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Every time I open a notebook contains a legend, I get the message warning that it's not safe.

The file contains potentially unsafe dynamic content.

Why does this happen and how to fix it?

enter image description here

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I think all dynamic content is considered unsafe because it can trigger automatic evaluations when the notebook is opened (which can be abused). It's not that the legend is inherently unsafe, it's that it uses Dynamic. –  Szabolcs May 21 '14 at 19:58
@Szabolcs So you mean plot legend is dynamic? Why does it need to be dynamic? –  xslittlegrass May 21 '14 at 20:00
Yes, my point was that the real question is: why does BarLegend need to use Dynamic? I don't know. I'm trying to find out by reading ToBoxes@BarLegend[]. –  Szabolcs May 21 '14 at 20:01

1 Answer 1

up vote 12 down vote accepted

The reason why this happens is that BarLegend[] has a formatting (MakeBoxes) which relies on dynamic evaluation. Why this is necessary, I do not know, but we can see it this way:


This produces a very long output which contains the following:

DynamicBox[Directive[CurrentValue[{GraphicsBoxOptions, LabelStyle}]]] 

This is the bit that causes the trouble.

My guess is that the inclusion of this dynamic construct is an oversight and might go away from BarLegends in the future ...

All dynamic constructs are considered unsafe by Mathematica. Dynamic elements in notebooks may trigger evaluations immediately as the notebook is opened. They make it possible to construct a malicious notebook that does something nasty as soon as it is opened. Mathematica prevents this by disabling dynamic evaluations in untrusted notebooks.

Read more about this here. The actual documentation notebook has buttons for editing trusted and untrusted paths.

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I'm curious how did you isolated the problem? I tried to look at the FullForm of the plot, and there is no Dynamic in it. –  xslittlegrass May 21 '14 at 20:35
@xslittlegrass From your screenshot it looks like the problem is caused by the legend, not the plot. So first step: look at BarLegend alone, and confirm that it also has the problem when not attached to a plot. Second step: check the FullForm/InputForm of BarLegend[] and discover that it is simply BarLegend[]. Third step: look at how BarLegend is formatted in StandardForm. The simplest way is to use ToBoxes to convert it to boxes. You might also reveal the structure of the output cell using Cmd-Shift-E, but that's messier. Step four: Cmd-F, search for "dynamic". –  Szabolcs May 21 '14 at 20:38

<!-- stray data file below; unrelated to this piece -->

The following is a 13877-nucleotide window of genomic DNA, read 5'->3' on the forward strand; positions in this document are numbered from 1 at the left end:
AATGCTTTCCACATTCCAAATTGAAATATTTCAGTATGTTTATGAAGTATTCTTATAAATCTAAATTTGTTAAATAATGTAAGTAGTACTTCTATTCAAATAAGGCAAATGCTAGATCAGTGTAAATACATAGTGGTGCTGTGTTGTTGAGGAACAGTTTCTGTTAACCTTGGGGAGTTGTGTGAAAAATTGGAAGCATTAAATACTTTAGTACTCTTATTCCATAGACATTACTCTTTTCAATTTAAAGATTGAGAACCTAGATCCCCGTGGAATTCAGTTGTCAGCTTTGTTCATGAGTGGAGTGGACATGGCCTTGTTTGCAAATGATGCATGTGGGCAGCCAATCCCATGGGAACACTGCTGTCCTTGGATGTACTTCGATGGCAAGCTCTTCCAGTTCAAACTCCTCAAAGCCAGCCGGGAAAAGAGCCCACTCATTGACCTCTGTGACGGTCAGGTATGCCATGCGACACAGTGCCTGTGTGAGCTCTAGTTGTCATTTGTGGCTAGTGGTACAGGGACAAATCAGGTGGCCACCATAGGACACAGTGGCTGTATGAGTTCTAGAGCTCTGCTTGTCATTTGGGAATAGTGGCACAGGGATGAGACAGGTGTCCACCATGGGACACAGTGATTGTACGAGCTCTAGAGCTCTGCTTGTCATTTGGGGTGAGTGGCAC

Thanks, that's very helpful! But I tried to look at the full form of the whole thing. p = DensityPlot[Sin[x] Sin[y], {x, -4, 4}, {y, -3, 3}, ColorFunction -> "SunsetColors", PlotLegends -> Automatic]; and then FullForm[p], there is no Dynamics in it. So what's the name for the form that Cmd-Shift-E showed me, and what are the differences compared to InputForm? –  xslittlegrass May 21 '14 at 21:00
@xslittlegrass The full form of that looks like Legended[(your plot), BarLegend[...]]. The key is BarLegend. FullForm will show you the internal representation of an expression. Expressions get formatted when displayed in a notebook: they get translated into boxes. These boxes may be considerably more complicated than the full form of the expression. In some cases (especially dynamic-related things like Manipulate) the main functionality is contained in the boxes generated as the standard form of the expression. This is because dynamic things are handled by the front end ... –  Szabolcs May 21 '14 at 21:08
Thanks, I learn a lot :) –  xslittlegrass May 21 '14 at 21:16

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